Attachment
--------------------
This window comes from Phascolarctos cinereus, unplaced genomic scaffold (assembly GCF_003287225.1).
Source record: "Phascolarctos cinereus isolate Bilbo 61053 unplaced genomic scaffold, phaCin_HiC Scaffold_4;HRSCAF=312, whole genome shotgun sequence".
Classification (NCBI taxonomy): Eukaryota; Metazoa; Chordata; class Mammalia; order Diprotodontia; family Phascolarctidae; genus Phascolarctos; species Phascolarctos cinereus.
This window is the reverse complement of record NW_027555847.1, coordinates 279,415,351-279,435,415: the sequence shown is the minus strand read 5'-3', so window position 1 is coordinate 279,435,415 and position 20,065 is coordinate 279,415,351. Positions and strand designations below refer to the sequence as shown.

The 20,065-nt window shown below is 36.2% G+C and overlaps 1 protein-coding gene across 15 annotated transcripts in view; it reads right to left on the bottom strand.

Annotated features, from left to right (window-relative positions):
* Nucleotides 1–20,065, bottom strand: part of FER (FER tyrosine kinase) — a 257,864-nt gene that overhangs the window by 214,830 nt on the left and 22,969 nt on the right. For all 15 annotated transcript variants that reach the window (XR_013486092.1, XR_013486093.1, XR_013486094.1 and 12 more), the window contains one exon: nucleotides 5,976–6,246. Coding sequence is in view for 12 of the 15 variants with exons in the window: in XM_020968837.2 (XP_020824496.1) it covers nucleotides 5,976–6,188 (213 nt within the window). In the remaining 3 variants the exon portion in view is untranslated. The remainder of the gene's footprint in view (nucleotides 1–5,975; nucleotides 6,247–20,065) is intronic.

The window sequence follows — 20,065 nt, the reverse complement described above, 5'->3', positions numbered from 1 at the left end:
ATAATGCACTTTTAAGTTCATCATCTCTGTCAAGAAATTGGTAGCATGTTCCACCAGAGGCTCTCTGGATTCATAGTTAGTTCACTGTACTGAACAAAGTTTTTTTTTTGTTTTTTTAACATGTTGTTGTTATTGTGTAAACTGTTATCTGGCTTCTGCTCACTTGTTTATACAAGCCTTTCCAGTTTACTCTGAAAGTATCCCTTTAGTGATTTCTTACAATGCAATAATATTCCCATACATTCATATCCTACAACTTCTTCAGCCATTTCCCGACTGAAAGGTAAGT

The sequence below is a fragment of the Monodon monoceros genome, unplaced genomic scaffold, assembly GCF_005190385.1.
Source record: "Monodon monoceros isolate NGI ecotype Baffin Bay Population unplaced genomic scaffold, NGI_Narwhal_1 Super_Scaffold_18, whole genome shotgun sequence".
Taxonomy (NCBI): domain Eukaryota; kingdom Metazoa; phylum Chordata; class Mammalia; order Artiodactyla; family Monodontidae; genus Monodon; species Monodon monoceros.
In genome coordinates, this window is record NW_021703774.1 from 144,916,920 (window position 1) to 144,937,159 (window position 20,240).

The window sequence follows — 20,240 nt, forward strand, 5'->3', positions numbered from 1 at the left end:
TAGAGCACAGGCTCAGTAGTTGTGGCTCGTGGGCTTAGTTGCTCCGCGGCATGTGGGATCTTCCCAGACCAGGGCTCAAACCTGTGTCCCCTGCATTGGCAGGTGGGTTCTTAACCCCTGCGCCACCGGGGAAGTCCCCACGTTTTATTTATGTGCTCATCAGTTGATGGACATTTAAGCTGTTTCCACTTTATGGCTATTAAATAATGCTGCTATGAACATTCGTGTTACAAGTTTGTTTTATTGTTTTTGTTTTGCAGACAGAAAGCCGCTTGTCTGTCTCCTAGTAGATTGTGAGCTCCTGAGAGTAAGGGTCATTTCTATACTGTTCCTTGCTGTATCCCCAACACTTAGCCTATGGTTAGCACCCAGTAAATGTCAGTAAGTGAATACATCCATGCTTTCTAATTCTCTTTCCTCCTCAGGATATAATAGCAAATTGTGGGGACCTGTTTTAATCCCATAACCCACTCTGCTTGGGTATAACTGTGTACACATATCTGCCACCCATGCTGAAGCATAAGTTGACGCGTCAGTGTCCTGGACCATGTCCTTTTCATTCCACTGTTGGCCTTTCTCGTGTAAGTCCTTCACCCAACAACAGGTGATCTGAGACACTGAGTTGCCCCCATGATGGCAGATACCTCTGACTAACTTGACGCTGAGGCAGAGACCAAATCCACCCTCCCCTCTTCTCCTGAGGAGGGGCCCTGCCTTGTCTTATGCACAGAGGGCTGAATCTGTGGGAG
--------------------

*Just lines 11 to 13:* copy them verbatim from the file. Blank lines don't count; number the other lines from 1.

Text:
Source record: "Monodon monoceros isolate NGI ecotype Baffin Bay Population unplaced genomic scaffold, NGI_Narwhal_1 Super_Scaffold_18, whole genome shotgun sequence".
Taxonomy (NCBI): domain Eukaryota; kingdom Metazoa; phylum Chordata; class Mammalia; order Artiodactyla; family Monodontidae; genus Monodon; species Monodon monoceros.
In genome coordinates, this window is record NW_021703774.1 from 144,916,920 (window position 1) to 144,937,159 (window position 20,240).